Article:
Georgia Bulldogs: Watts Dantzler

We're closing in on the start of spring practice at Georgia, so this week we will take a look at five position battles worth watching this spring.

After covering the competitions at safety, defensive line, offensive tackle and the star position, Friday we conclude with the offensive guards -- where the Bulldogs must replace a pair of longtime starters.

Returning starters: None

[+] EnlargeMark Beard
Dale Zanine/USA TODAY SportsRising senior Mark Beard, here locking up Jadeveon Clowney, has plenty of game experience.
Departures: Left guard Dallas Lee and right guard Chris Burnette handled nearly all of the starts over the past three seasons at the guard spots. Lee started 33 of Georgia's 41 games since the start of the 2011 season, and Burnette started 37. Their departures leave a huge experience void at the middle of the Bulldogs' offensive line.

Returning reserves: The good news for Georgia is that, unlike several seasons in the not-too-distant past, there is considerable depth along the line. Offensive line coach Will Friend has used a number of reserves at guard, including rising seniors Mark Beard and Watts Dantzler and sophomores Greg Pyke and Brandon Kublanow. Offensive tackles John Theus and Kolton Houston have even practiced at guard in the past.

Newcomers: Aulden Bynum and Josh Cardiello are both coming off redshirt seasons and both players are capable of playing guard. The Bulldogs also signed Isaiah Wynn -- ESPN's No. 6 guard and No. 106 overall prospect of 2014 -- who is not yet on campus.

What to watch: This competition should be wide open heading into the spring. Friend has publicly complimented each of the contenders at points, even if Burnette and Lee handled the majority of the significant snaps. We profiled Kublanow last week and mentioned that he could be a top contender after replacing an injured Lee in the Bulldogs' Gator Bowl loss to Nebraska. He doesn't have a job locked down, however. With Friend also looking to sort out his starting tackles -- the Bulldogs also lost starting left tackle Kenarious Gates, and Beard might figure into that competition -- it's entirely possible that he will shuttle players inside and out as he has done in the past. Georgia listed Kublanow and Dantzler as Lee and Burnette's backups for the bowl game, so it wouldn't be a surprise to see them start the spring in the starting roles, but don't be surprised if Friend rotates several other players through those spots during the spring.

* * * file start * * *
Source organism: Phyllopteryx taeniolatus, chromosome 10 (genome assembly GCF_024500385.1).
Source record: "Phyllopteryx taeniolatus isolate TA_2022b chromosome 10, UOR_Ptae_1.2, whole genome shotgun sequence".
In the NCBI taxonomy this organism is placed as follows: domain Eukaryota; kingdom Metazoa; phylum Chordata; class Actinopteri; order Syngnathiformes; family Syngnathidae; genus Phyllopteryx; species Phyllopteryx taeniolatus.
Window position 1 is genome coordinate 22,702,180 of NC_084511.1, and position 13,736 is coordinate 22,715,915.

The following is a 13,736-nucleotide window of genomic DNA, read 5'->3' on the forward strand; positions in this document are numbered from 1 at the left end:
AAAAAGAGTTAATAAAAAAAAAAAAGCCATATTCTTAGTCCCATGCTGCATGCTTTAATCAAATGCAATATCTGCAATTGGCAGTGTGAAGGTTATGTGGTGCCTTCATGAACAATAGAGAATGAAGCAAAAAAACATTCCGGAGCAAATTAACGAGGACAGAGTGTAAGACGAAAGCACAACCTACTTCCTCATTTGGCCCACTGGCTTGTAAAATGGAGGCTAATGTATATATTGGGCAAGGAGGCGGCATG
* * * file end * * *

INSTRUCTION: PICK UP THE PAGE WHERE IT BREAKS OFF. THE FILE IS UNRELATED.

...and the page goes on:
We're closing in on the start of spring practice at Georgia, so this week we will take a look at five position battles worth watching this spring.

The first two installments covered the competitions at safety and defensive line. Today, let's move to the offensive tackles. Georgia lost a longtime starter in left tackle Kenarious Gates and have two part-time starters returning.

[+] EnlargeJohn Theus
Todd Kirkland/Icon SMIJohn Theus has started 21 games during his first two seasons at Georgia.
Returning starters: Entering his junior season, John Theus has already started 21 games. He manned the right tackle spot for all 14 games in 2012 and started the last seven games of 2013. He and the versatile Kolton Houston, who started the first six games last season, handled most -- if not all -- of the significant snaps at right tackle last fall.

Departures: Gates was never a star, but he was reliable, closing his career starting 33 consecutive games split between guard and tackle. He was exclusively the Bulldogs' starting left tackle for the last two seasons, so Georgia has a significant hole to fill in protecting new quarterback Hutson Mason's blind side.

Returning reserves: This is where things get interesting. We know that rising juniors Xzavier Ward and Zach DeBell are tackles, and we assume that Theus and Houston will remain at the position, but position coach Will Friend doesn't hesitate to juggle rotations. Seniors Mark Beard and Watts Dantzler and redshirt freshman Aulden Bynum are each listed as guards, but all of them have the size and ability to play tackle. If Friend doesn't like the way things are shaping up -- or even if he does and simply wants to weigh all of his options -- don't be surprised if he shuffles some of these guys inside and out.

Newcomers: Bynum is the only possible tackle who redshirted last season, but the Bulldogs signed three potential tackles last month in Dyshon Sims, Kendall Baker and Jake Edwards -- none of whom will arrive on campus until the summer.

What to watch: Offensive linemen are accustomed to players at other positions getting all of the attention, but the tackle races rank among the most important position battles for the Bulldogs this spring. Friend's offensive line had an up-and-down season in 2013, but it might get off to a much better start if Theus and Houston -- or a different candidate -- lock down the tackle spots by proving they can handle the job during spring practice. Houston didn't even know if he would be able to play at this time last year thanks to a long-running NCAA eligibility dispute. He definitely looked rusty at times, particularly when trying to anticipate the snap count in noisy road venues. Now he has a season of steady playing time under his belt, and most of the other leading tackle candidates have played in big games as well. Someone simply needs to prove to Friend that he deserves the job. Otherwise, expect to see Georgia continue to rotate players in and out until Friend discovers a combination that he likes.